New Septic Ordinance — Challenges and Opportunities by Tim Clark
The vote on May 5, 2021, to approve the septic ordinance received a “Yes” vote from Commissioners Biddle and Braden and a “No” vote from Commissioner Pittman. The overall management of the final review and approval process represents challenges as well as opportunities for improvement.
The public hearing date for this ordinance was first scheduled last November. Commissioner Anderson did not support the ordinance and had already decided not to run for reelection. He was replaced with Chuck Braden. I wrote a two-part article on the issues identifying a needed justification for the specific changes (Guest Opinion: Justification ordinance lacking for proposed septic ordinance Brown County Democrat, Nov 24, 2020). I also provided a response to the updated information provided to the commissioners and reinforced key points in my written comments to the commissioners provided on May 3, 2021. I share these on my website: Independent Voters of Brown County IN.
To summarize the process, approving an ordinance requires three public meetings to include considering written comments provided by citizens. Citizens were asked to limit their verbal comments at the public hearing to two minutes, which reinforced the importance of providing written comments to identify concerns, questions, and recommendations.
In the case of this ordinance, the health board, through the work of a committee of volunteers, drafted a new ordinance and recommended approval to the commissioners (elected officials). The work of volunteer committees can easily be influenced by one or more individuals with an agenda.
The “elected” officials — not appointees or volunteers — are directly accountable to the voters. The expectation is that commissioners will listen, seek to understand, and address the specific concerns and questions of their constituents before voting to approve an ordinance. These actions help to ensure the development and execution of the best policies for the county.
At the state level, as opposed to the county level, elected officials are required by law to “fully consider comments received” (IC 4-22-2-27). The default standard at the county level appears to be that if you dislike the quality of the decisions of your elected representatives, vote for a change and improve the decision-making processes.
The written comments on the ordinance were due by May 3, with the second and final vote due less than 48 hours later at 2:00 p.m. on May 5. At the second reading, Commissioner Biddle moved for an immediate vote, which prompted questions from the public. Commissioner Pittman asked for a two-week delay to allow time to review the written comments and provide a response. Commissioners Biddle and Braden refused the delay and refused to consider providing any documented justification for their approval of the specific changes included in the ordinance. Further, they did not demonstrate an understanding, knowledge, or interest in all the written comments provided by citizens, including those from their fellow commissioner.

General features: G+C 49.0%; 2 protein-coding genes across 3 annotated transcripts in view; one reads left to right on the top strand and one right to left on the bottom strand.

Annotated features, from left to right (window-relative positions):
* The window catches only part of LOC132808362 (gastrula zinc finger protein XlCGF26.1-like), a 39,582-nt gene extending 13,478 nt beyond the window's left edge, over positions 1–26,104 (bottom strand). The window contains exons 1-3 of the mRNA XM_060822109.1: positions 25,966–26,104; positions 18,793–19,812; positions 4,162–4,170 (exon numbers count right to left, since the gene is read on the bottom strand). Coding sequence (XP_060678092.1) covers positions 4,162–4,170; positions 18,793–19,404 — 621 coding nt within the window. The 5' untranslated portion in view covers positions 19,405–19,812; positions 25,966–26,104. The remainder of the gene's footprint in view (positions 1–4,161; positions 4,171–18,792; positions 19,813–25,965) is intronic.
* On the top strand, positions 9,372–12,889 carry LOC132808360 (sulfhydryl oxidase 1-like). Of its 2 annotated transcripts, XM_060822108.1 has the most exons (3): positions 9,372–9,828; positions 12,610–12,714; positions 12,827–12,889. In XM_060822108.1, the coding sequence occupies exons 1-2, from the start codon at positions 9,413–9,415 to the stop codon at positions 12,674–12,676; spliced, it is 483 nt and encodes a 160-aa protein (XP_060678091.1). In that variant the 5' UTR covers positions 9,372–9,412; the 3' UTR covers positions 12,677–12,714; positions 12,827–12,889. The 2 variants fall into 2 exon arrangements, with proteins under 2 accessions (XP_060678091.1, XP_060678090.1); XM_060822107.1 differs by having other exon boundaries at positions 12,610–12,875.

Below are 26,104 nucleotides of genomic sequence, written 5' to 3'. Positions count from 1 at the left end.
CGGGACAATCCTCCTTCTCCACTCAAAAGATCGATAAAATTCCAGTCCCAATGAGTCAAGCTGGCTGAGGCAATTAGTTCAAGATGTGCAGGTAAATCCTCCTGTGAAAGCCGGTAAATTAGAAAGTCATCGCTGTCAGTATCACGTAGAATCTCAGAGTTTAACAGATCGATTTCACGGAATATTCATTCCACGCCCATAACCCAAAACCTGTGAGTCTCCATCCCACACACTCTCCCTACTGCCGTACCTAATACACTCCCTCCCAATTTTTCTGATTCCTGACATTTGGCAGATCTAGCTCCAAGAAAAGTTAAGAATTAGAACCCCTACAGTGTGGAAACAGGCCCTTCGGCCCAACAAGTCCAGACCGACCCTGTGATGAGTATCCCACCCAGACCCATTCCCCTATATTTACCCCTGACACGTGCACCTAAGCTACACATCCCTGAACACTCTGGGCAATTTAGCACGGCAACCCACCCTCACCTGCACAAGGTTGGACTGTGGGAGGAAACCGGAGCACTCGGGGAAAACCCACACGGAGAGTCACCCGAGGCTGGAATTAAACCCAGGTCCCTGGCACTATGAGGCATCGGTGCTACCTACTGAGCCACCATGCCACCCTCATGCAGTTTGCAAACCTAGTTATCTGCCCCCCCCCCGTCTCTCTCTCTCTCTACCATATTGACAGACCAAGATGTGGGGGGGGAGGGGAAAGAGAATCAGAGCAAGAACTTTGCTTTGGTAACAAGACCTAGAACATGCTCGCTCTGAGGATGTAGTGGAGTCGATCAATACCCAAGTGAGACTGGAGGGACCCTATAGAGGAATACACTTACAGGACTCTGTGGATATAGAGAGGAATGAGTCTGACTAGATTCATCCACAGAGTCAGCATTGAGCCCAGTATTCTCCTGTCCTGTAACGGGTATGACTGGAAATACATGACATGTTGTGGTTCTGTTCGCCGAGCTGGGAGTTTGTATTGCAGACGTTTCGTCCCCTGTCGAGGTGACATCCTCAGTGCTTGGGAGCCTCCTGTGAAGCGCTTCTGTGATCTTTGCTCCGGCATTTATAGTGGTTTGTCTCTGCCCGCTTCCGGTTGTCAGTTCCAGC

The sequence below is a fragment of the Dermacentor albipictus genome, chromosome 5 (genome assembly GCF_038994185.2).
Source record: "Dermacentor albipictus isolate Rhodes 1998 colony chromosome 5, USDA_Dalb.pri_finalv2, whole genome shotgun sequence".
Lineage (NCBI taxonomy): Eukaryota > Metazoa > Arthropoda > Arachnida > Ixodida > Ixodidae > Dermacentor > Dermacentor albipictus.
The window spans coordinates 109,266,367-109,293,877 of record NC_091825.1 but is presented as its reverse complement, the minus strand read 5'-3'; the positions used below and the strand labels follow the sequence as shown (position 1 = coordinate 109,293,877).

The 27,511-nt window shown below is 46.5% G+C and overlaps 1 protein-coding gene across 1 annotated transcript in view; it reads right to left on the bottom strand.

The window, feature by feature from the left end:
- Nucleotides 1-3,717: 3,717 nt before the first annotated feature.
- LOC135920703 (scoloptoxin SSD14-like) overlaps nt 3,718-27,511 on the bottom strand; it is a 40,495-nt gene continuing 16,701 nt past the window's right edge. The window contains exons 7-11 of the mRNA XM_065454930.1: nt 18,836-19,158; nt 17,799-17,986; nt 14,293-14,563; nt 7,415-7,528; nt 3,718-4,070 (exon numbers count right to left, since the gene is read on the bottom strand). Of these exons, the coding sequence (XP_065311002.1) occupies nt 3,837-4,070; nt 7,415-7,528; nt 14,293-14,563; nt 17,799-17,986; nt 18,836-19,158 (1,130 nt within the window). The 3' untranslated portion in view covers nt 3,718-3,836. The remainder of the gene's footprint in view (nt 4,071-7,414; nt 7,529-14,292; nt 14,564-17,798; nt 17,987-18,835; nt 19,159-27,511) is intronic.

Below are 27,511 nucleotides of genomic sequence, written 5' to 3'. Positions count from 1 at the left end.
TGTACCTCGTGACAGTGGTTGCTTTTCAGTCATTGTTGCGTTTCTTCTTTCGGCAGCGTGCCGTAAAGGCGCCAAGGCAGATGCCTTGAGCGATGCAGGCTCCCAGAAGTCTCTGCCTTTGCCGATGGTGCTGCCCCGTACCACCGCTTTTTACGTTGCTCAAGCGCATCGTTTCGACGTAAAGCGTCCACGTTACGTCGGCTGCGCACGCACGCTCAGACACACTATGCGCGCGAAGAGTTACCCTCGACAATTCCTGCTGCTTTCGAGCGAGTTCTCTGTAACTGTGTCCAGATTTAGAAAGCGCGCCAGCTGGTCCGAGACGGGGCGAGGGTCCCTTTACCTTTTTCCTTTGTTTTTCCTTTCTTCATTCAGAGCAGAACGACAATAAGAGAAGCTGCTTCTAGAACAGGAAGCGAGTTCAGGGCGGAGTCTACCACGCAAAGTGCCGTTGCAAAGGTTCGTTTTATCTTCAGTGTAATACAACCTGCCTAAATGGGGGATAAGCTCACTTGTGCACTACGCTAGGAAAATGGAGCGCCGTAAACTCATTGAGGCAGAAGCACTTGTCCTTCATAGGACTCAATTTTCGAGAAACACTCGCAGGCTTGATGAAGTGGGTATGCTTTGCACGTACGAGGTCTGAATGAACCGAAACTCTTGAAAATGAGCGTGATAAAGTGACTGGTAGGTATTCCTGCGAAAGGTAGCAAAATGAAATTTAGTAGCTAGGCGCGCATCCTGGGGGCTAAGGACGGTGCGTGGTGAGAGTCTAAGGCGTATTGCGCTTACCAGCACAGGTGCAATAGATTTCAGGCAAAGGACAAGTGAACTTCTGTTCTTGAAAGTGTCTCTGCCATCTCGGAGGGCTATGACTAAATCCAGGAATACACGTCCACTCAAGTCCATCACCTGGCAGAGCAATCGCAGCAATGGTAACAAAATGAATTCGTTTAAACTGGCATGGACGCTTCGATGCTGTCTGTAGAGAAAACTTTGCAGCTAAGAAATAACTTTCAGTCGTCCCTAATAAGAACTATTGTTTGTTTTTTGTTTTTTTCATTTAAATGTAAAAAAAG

The decision-making process of Commissioner Biddle and Braden resulted in a disservice to the citizens opposing this ordinance, as well as to the individuals and groups that worked on its approval. Refusal to justify and defend a position can contribute to questions about motives, competence, and the overall quality of the ordinance.
In contrast, better processes could lead to an outcome where everyone benefits, or at least, are not any worse off in the long-term. This would have required the commissioners to schedule additional public meetings to allow for more in-depth discussions on the issues and areas of disagreement. This approach can lead to better policies, community buy-in, and support for the changes. It may only take two votes to pass an ordinance, but it also will only take two to replace it with a better version.
Why would Commissioners Biddle and Braden avoid supporting further discussions to help clarify and resolve the differences between the proponents and opponents of this ordinance? The short answer is that they do not have to.
With a monopoly on political power, some county-elected officials can choose to represent the interests of the few with little repercussion. Commissioner Pittman was the only commissioner who identified that he talked with his constituents. His concerns, questions, and position were published in the Brown County Democrat Letter: “Brown County citizens’ rights” and septic ordinance on Jan 12, 2021, and in a guest column in the Brown County Democrat, Thoughts on the proposed septic ordinance update on April 27, 2021.
From a systems perspective, elected officials can be selected based on their support for a status quo that can favor one or more special interests or groups as opposed to the interests of all their constituents. Appointed officials and volunteers can either go along to get along, or risk being a social outcast. And cognitive dissonance helps people avoid acknowledging the truth in a respective situation and while expecting better decisions on behalf of all the citizens.
A way ahead? In future articles, I will provide additional information on the issues and processes regarding this ordinance. I will also introduce some better methods that have a higher probability of producing results where everyone benefits, or at least, are not any worse off in the long-term.
Tim Clark of Brown County is a quality improvement practitioner, educator, and author who specializes in the public sector. He is a senior member of the American Society for Quality, a volunteer with the Brown County Leader Network, and an admin for the Facebook group Brown County Matters. He has served on the Brown County Redevelopment Commission and on the Brown County Schools Strategic Planning Committee. He can be reached at email@example.com.